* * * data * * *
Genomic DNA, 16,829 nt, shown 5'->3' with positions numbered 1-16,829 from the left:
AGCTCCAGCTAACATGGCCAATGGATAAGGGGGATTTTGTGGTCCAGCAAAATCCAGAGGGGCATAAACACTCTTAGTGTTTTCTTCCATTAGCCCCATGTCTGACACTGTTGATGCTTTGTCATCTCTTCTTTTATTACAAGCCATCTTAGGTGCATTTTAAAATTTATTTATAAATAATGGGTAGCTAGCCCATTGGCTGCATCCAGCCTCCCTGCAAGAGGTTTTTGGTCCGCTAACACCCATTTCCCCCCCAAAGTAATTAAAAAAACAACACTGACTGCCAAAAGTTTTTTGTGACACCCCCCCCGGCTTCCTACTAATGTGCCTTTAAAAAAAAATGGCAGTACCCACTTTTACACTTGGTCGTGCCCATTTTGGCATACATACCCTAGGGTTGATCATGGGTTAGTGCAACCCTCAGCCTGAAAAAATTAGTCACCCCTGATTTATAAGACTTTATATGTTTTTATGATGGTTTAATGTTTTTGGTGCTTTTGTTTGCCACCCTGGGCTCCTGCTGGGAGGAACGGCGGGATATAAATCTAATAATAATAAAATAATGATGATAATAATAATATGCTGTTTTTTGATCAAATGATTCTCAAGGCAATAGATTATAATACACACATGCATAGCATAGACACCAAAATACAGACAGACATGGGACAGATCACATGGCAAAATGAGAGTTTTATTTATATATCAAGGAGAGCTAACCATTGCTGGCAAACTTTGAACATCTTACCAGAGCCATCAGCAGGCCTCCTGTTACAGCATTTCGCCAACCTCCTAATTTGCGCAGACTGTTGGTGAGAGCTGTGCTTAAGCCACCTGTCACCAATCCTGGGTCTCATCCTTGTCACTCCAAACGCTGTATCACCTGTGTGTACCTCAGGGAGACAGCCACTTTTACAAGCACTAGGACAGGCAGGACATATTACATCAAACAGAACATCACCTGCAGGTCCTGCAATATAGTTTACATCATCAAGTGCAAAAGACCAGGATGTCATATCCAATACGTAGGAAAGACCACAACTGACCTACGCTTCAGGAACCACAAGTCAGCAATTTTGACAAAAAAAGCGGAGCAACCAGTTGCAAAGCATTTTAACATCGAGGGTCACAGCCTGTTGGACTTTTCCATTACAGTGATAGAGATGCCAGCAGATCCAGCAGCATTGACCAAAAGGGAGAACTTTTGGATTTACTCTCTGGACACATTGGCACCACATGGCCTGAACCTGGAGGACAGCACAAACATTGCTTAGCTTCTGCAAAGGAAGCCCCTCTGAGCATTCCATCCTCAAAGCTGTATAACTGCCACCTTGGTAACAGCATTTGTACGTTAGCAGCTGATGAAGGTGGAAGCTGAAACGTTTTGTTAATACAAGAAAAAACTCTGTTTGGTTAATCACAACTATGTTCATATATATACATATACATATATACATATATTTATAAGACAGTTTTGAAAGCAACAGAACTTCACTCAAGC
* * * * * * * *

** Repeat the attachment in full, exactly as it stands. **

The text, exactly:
Genomic DNA, 16,829 nt, shown 5'->3' with positions numbered 1-16,829 from the left:
AGCTCCAGCTAACATGGCCAATGGATAAGGGGGATTTTGTGGTCCAGCAAAATCCAGAGGGGCATAAACACTCTTAGTGTTTTCTTCCATTAGCCCCATGTCTGACACTGTTGATGCTTTGTCATCTCTTCTTTTATTACAAGCCATCTTAGGTGCATTTTAAAATTTATTTATAAATAATGGGTAGCTAGCCCATTGGCTGCATCCAGCCTCCCTGCAAGAGGTTTTTGGTCCGCTAACACCCATTTCCCCCCCAAAGTAATTAAAAAAACAACACTGACTGCCAAAAGTTTTTTGTGACACCCCCCCCGGCTTCCTACTAATGTGCCTTTAAAAAAAAATGGCAGTACCCACTTTTACACTTGGTCGTGCCCATTTTGGCATACATACCCTAGGGTTGATCATGGGTTAGTGCAACCCTCAGCCTGAAAAAATTAGTCACCCCTGATTTATAAGACTTTATATGTTTTTATGATGGTTTAATGTTTTTGGTGCTTTTGTTTGCCACCCTGGGCTCCTGCTGGGAGGAACGGCGGGATATAAATCTAATAATAATAAAATAATGATGATAATAATAATATGCTGTTTTTTGATCAAATGATTCTCAAGGCAATAGATTATAATACACACATGCATAGCATAGACACCAAAATACAGACAGACATGGGACAGATCACATGGCAAAATGAGAGTTTTATTTATATATCAAGGAGAGCTAACCATTGCTGGCAAACTTTGAACATCTTACCAGAGCCATCAGCAGGCCTCCTGTTACAGCATTTCGCCAACCTCCTAATTTGCGCAGACTGTTGGTGAGAGCTGTGCTTAAGCCACCTGTCACCAATCCTGGGTCTCATCCTTGTCACTCCAAACGCTGTATCACCTGTGTGTACCTCAGGGAGACAGCCACTTTTACAAGCACTAGGACAGGCAGGACATATTACATCAAACAGAACATCACCTGCAGGTCCTGCAATATAGTTTACATCATCAAGTGCAAAAGACCAGGATGTCATATCCAATACGTAGGAAAGACCACAACTGACCTACGCTTCAGGAACCACAAGTCAGCAATTTTGACAAAAAAAGCGGAGCAACCAGTTGCAAAGCATTTTAACATCGAGGGTCACAGCCTGTTGGACTTTTCCATTACAGTGATAGAGATGCCAGCAGATCCAGCAGCATTGACCAAAAGGGAGAACTTTTGGATTTACTCTCTGGACACATTGGCACCACATGGCCTGAACCTGGAGGACAGCACAAACATTGCTTAGCTTCTGCAAAGGAAGCCCCTCTGAGCATTCCATCCTCAAAGCTGTATAACTGCCACCTTGGTAACAGCATTTGTACGTTAGCAGCTGATGAAGGTGGAAGCTGAAACGTTTTGTTAATACAAGAAAAAACTCTGTTTGGTTAATCACAACTATGTTCATATATATACATATACATATATACATATATTTATAAGACAGTTTTGAAAGCAACAGAACTTCACTCAAGC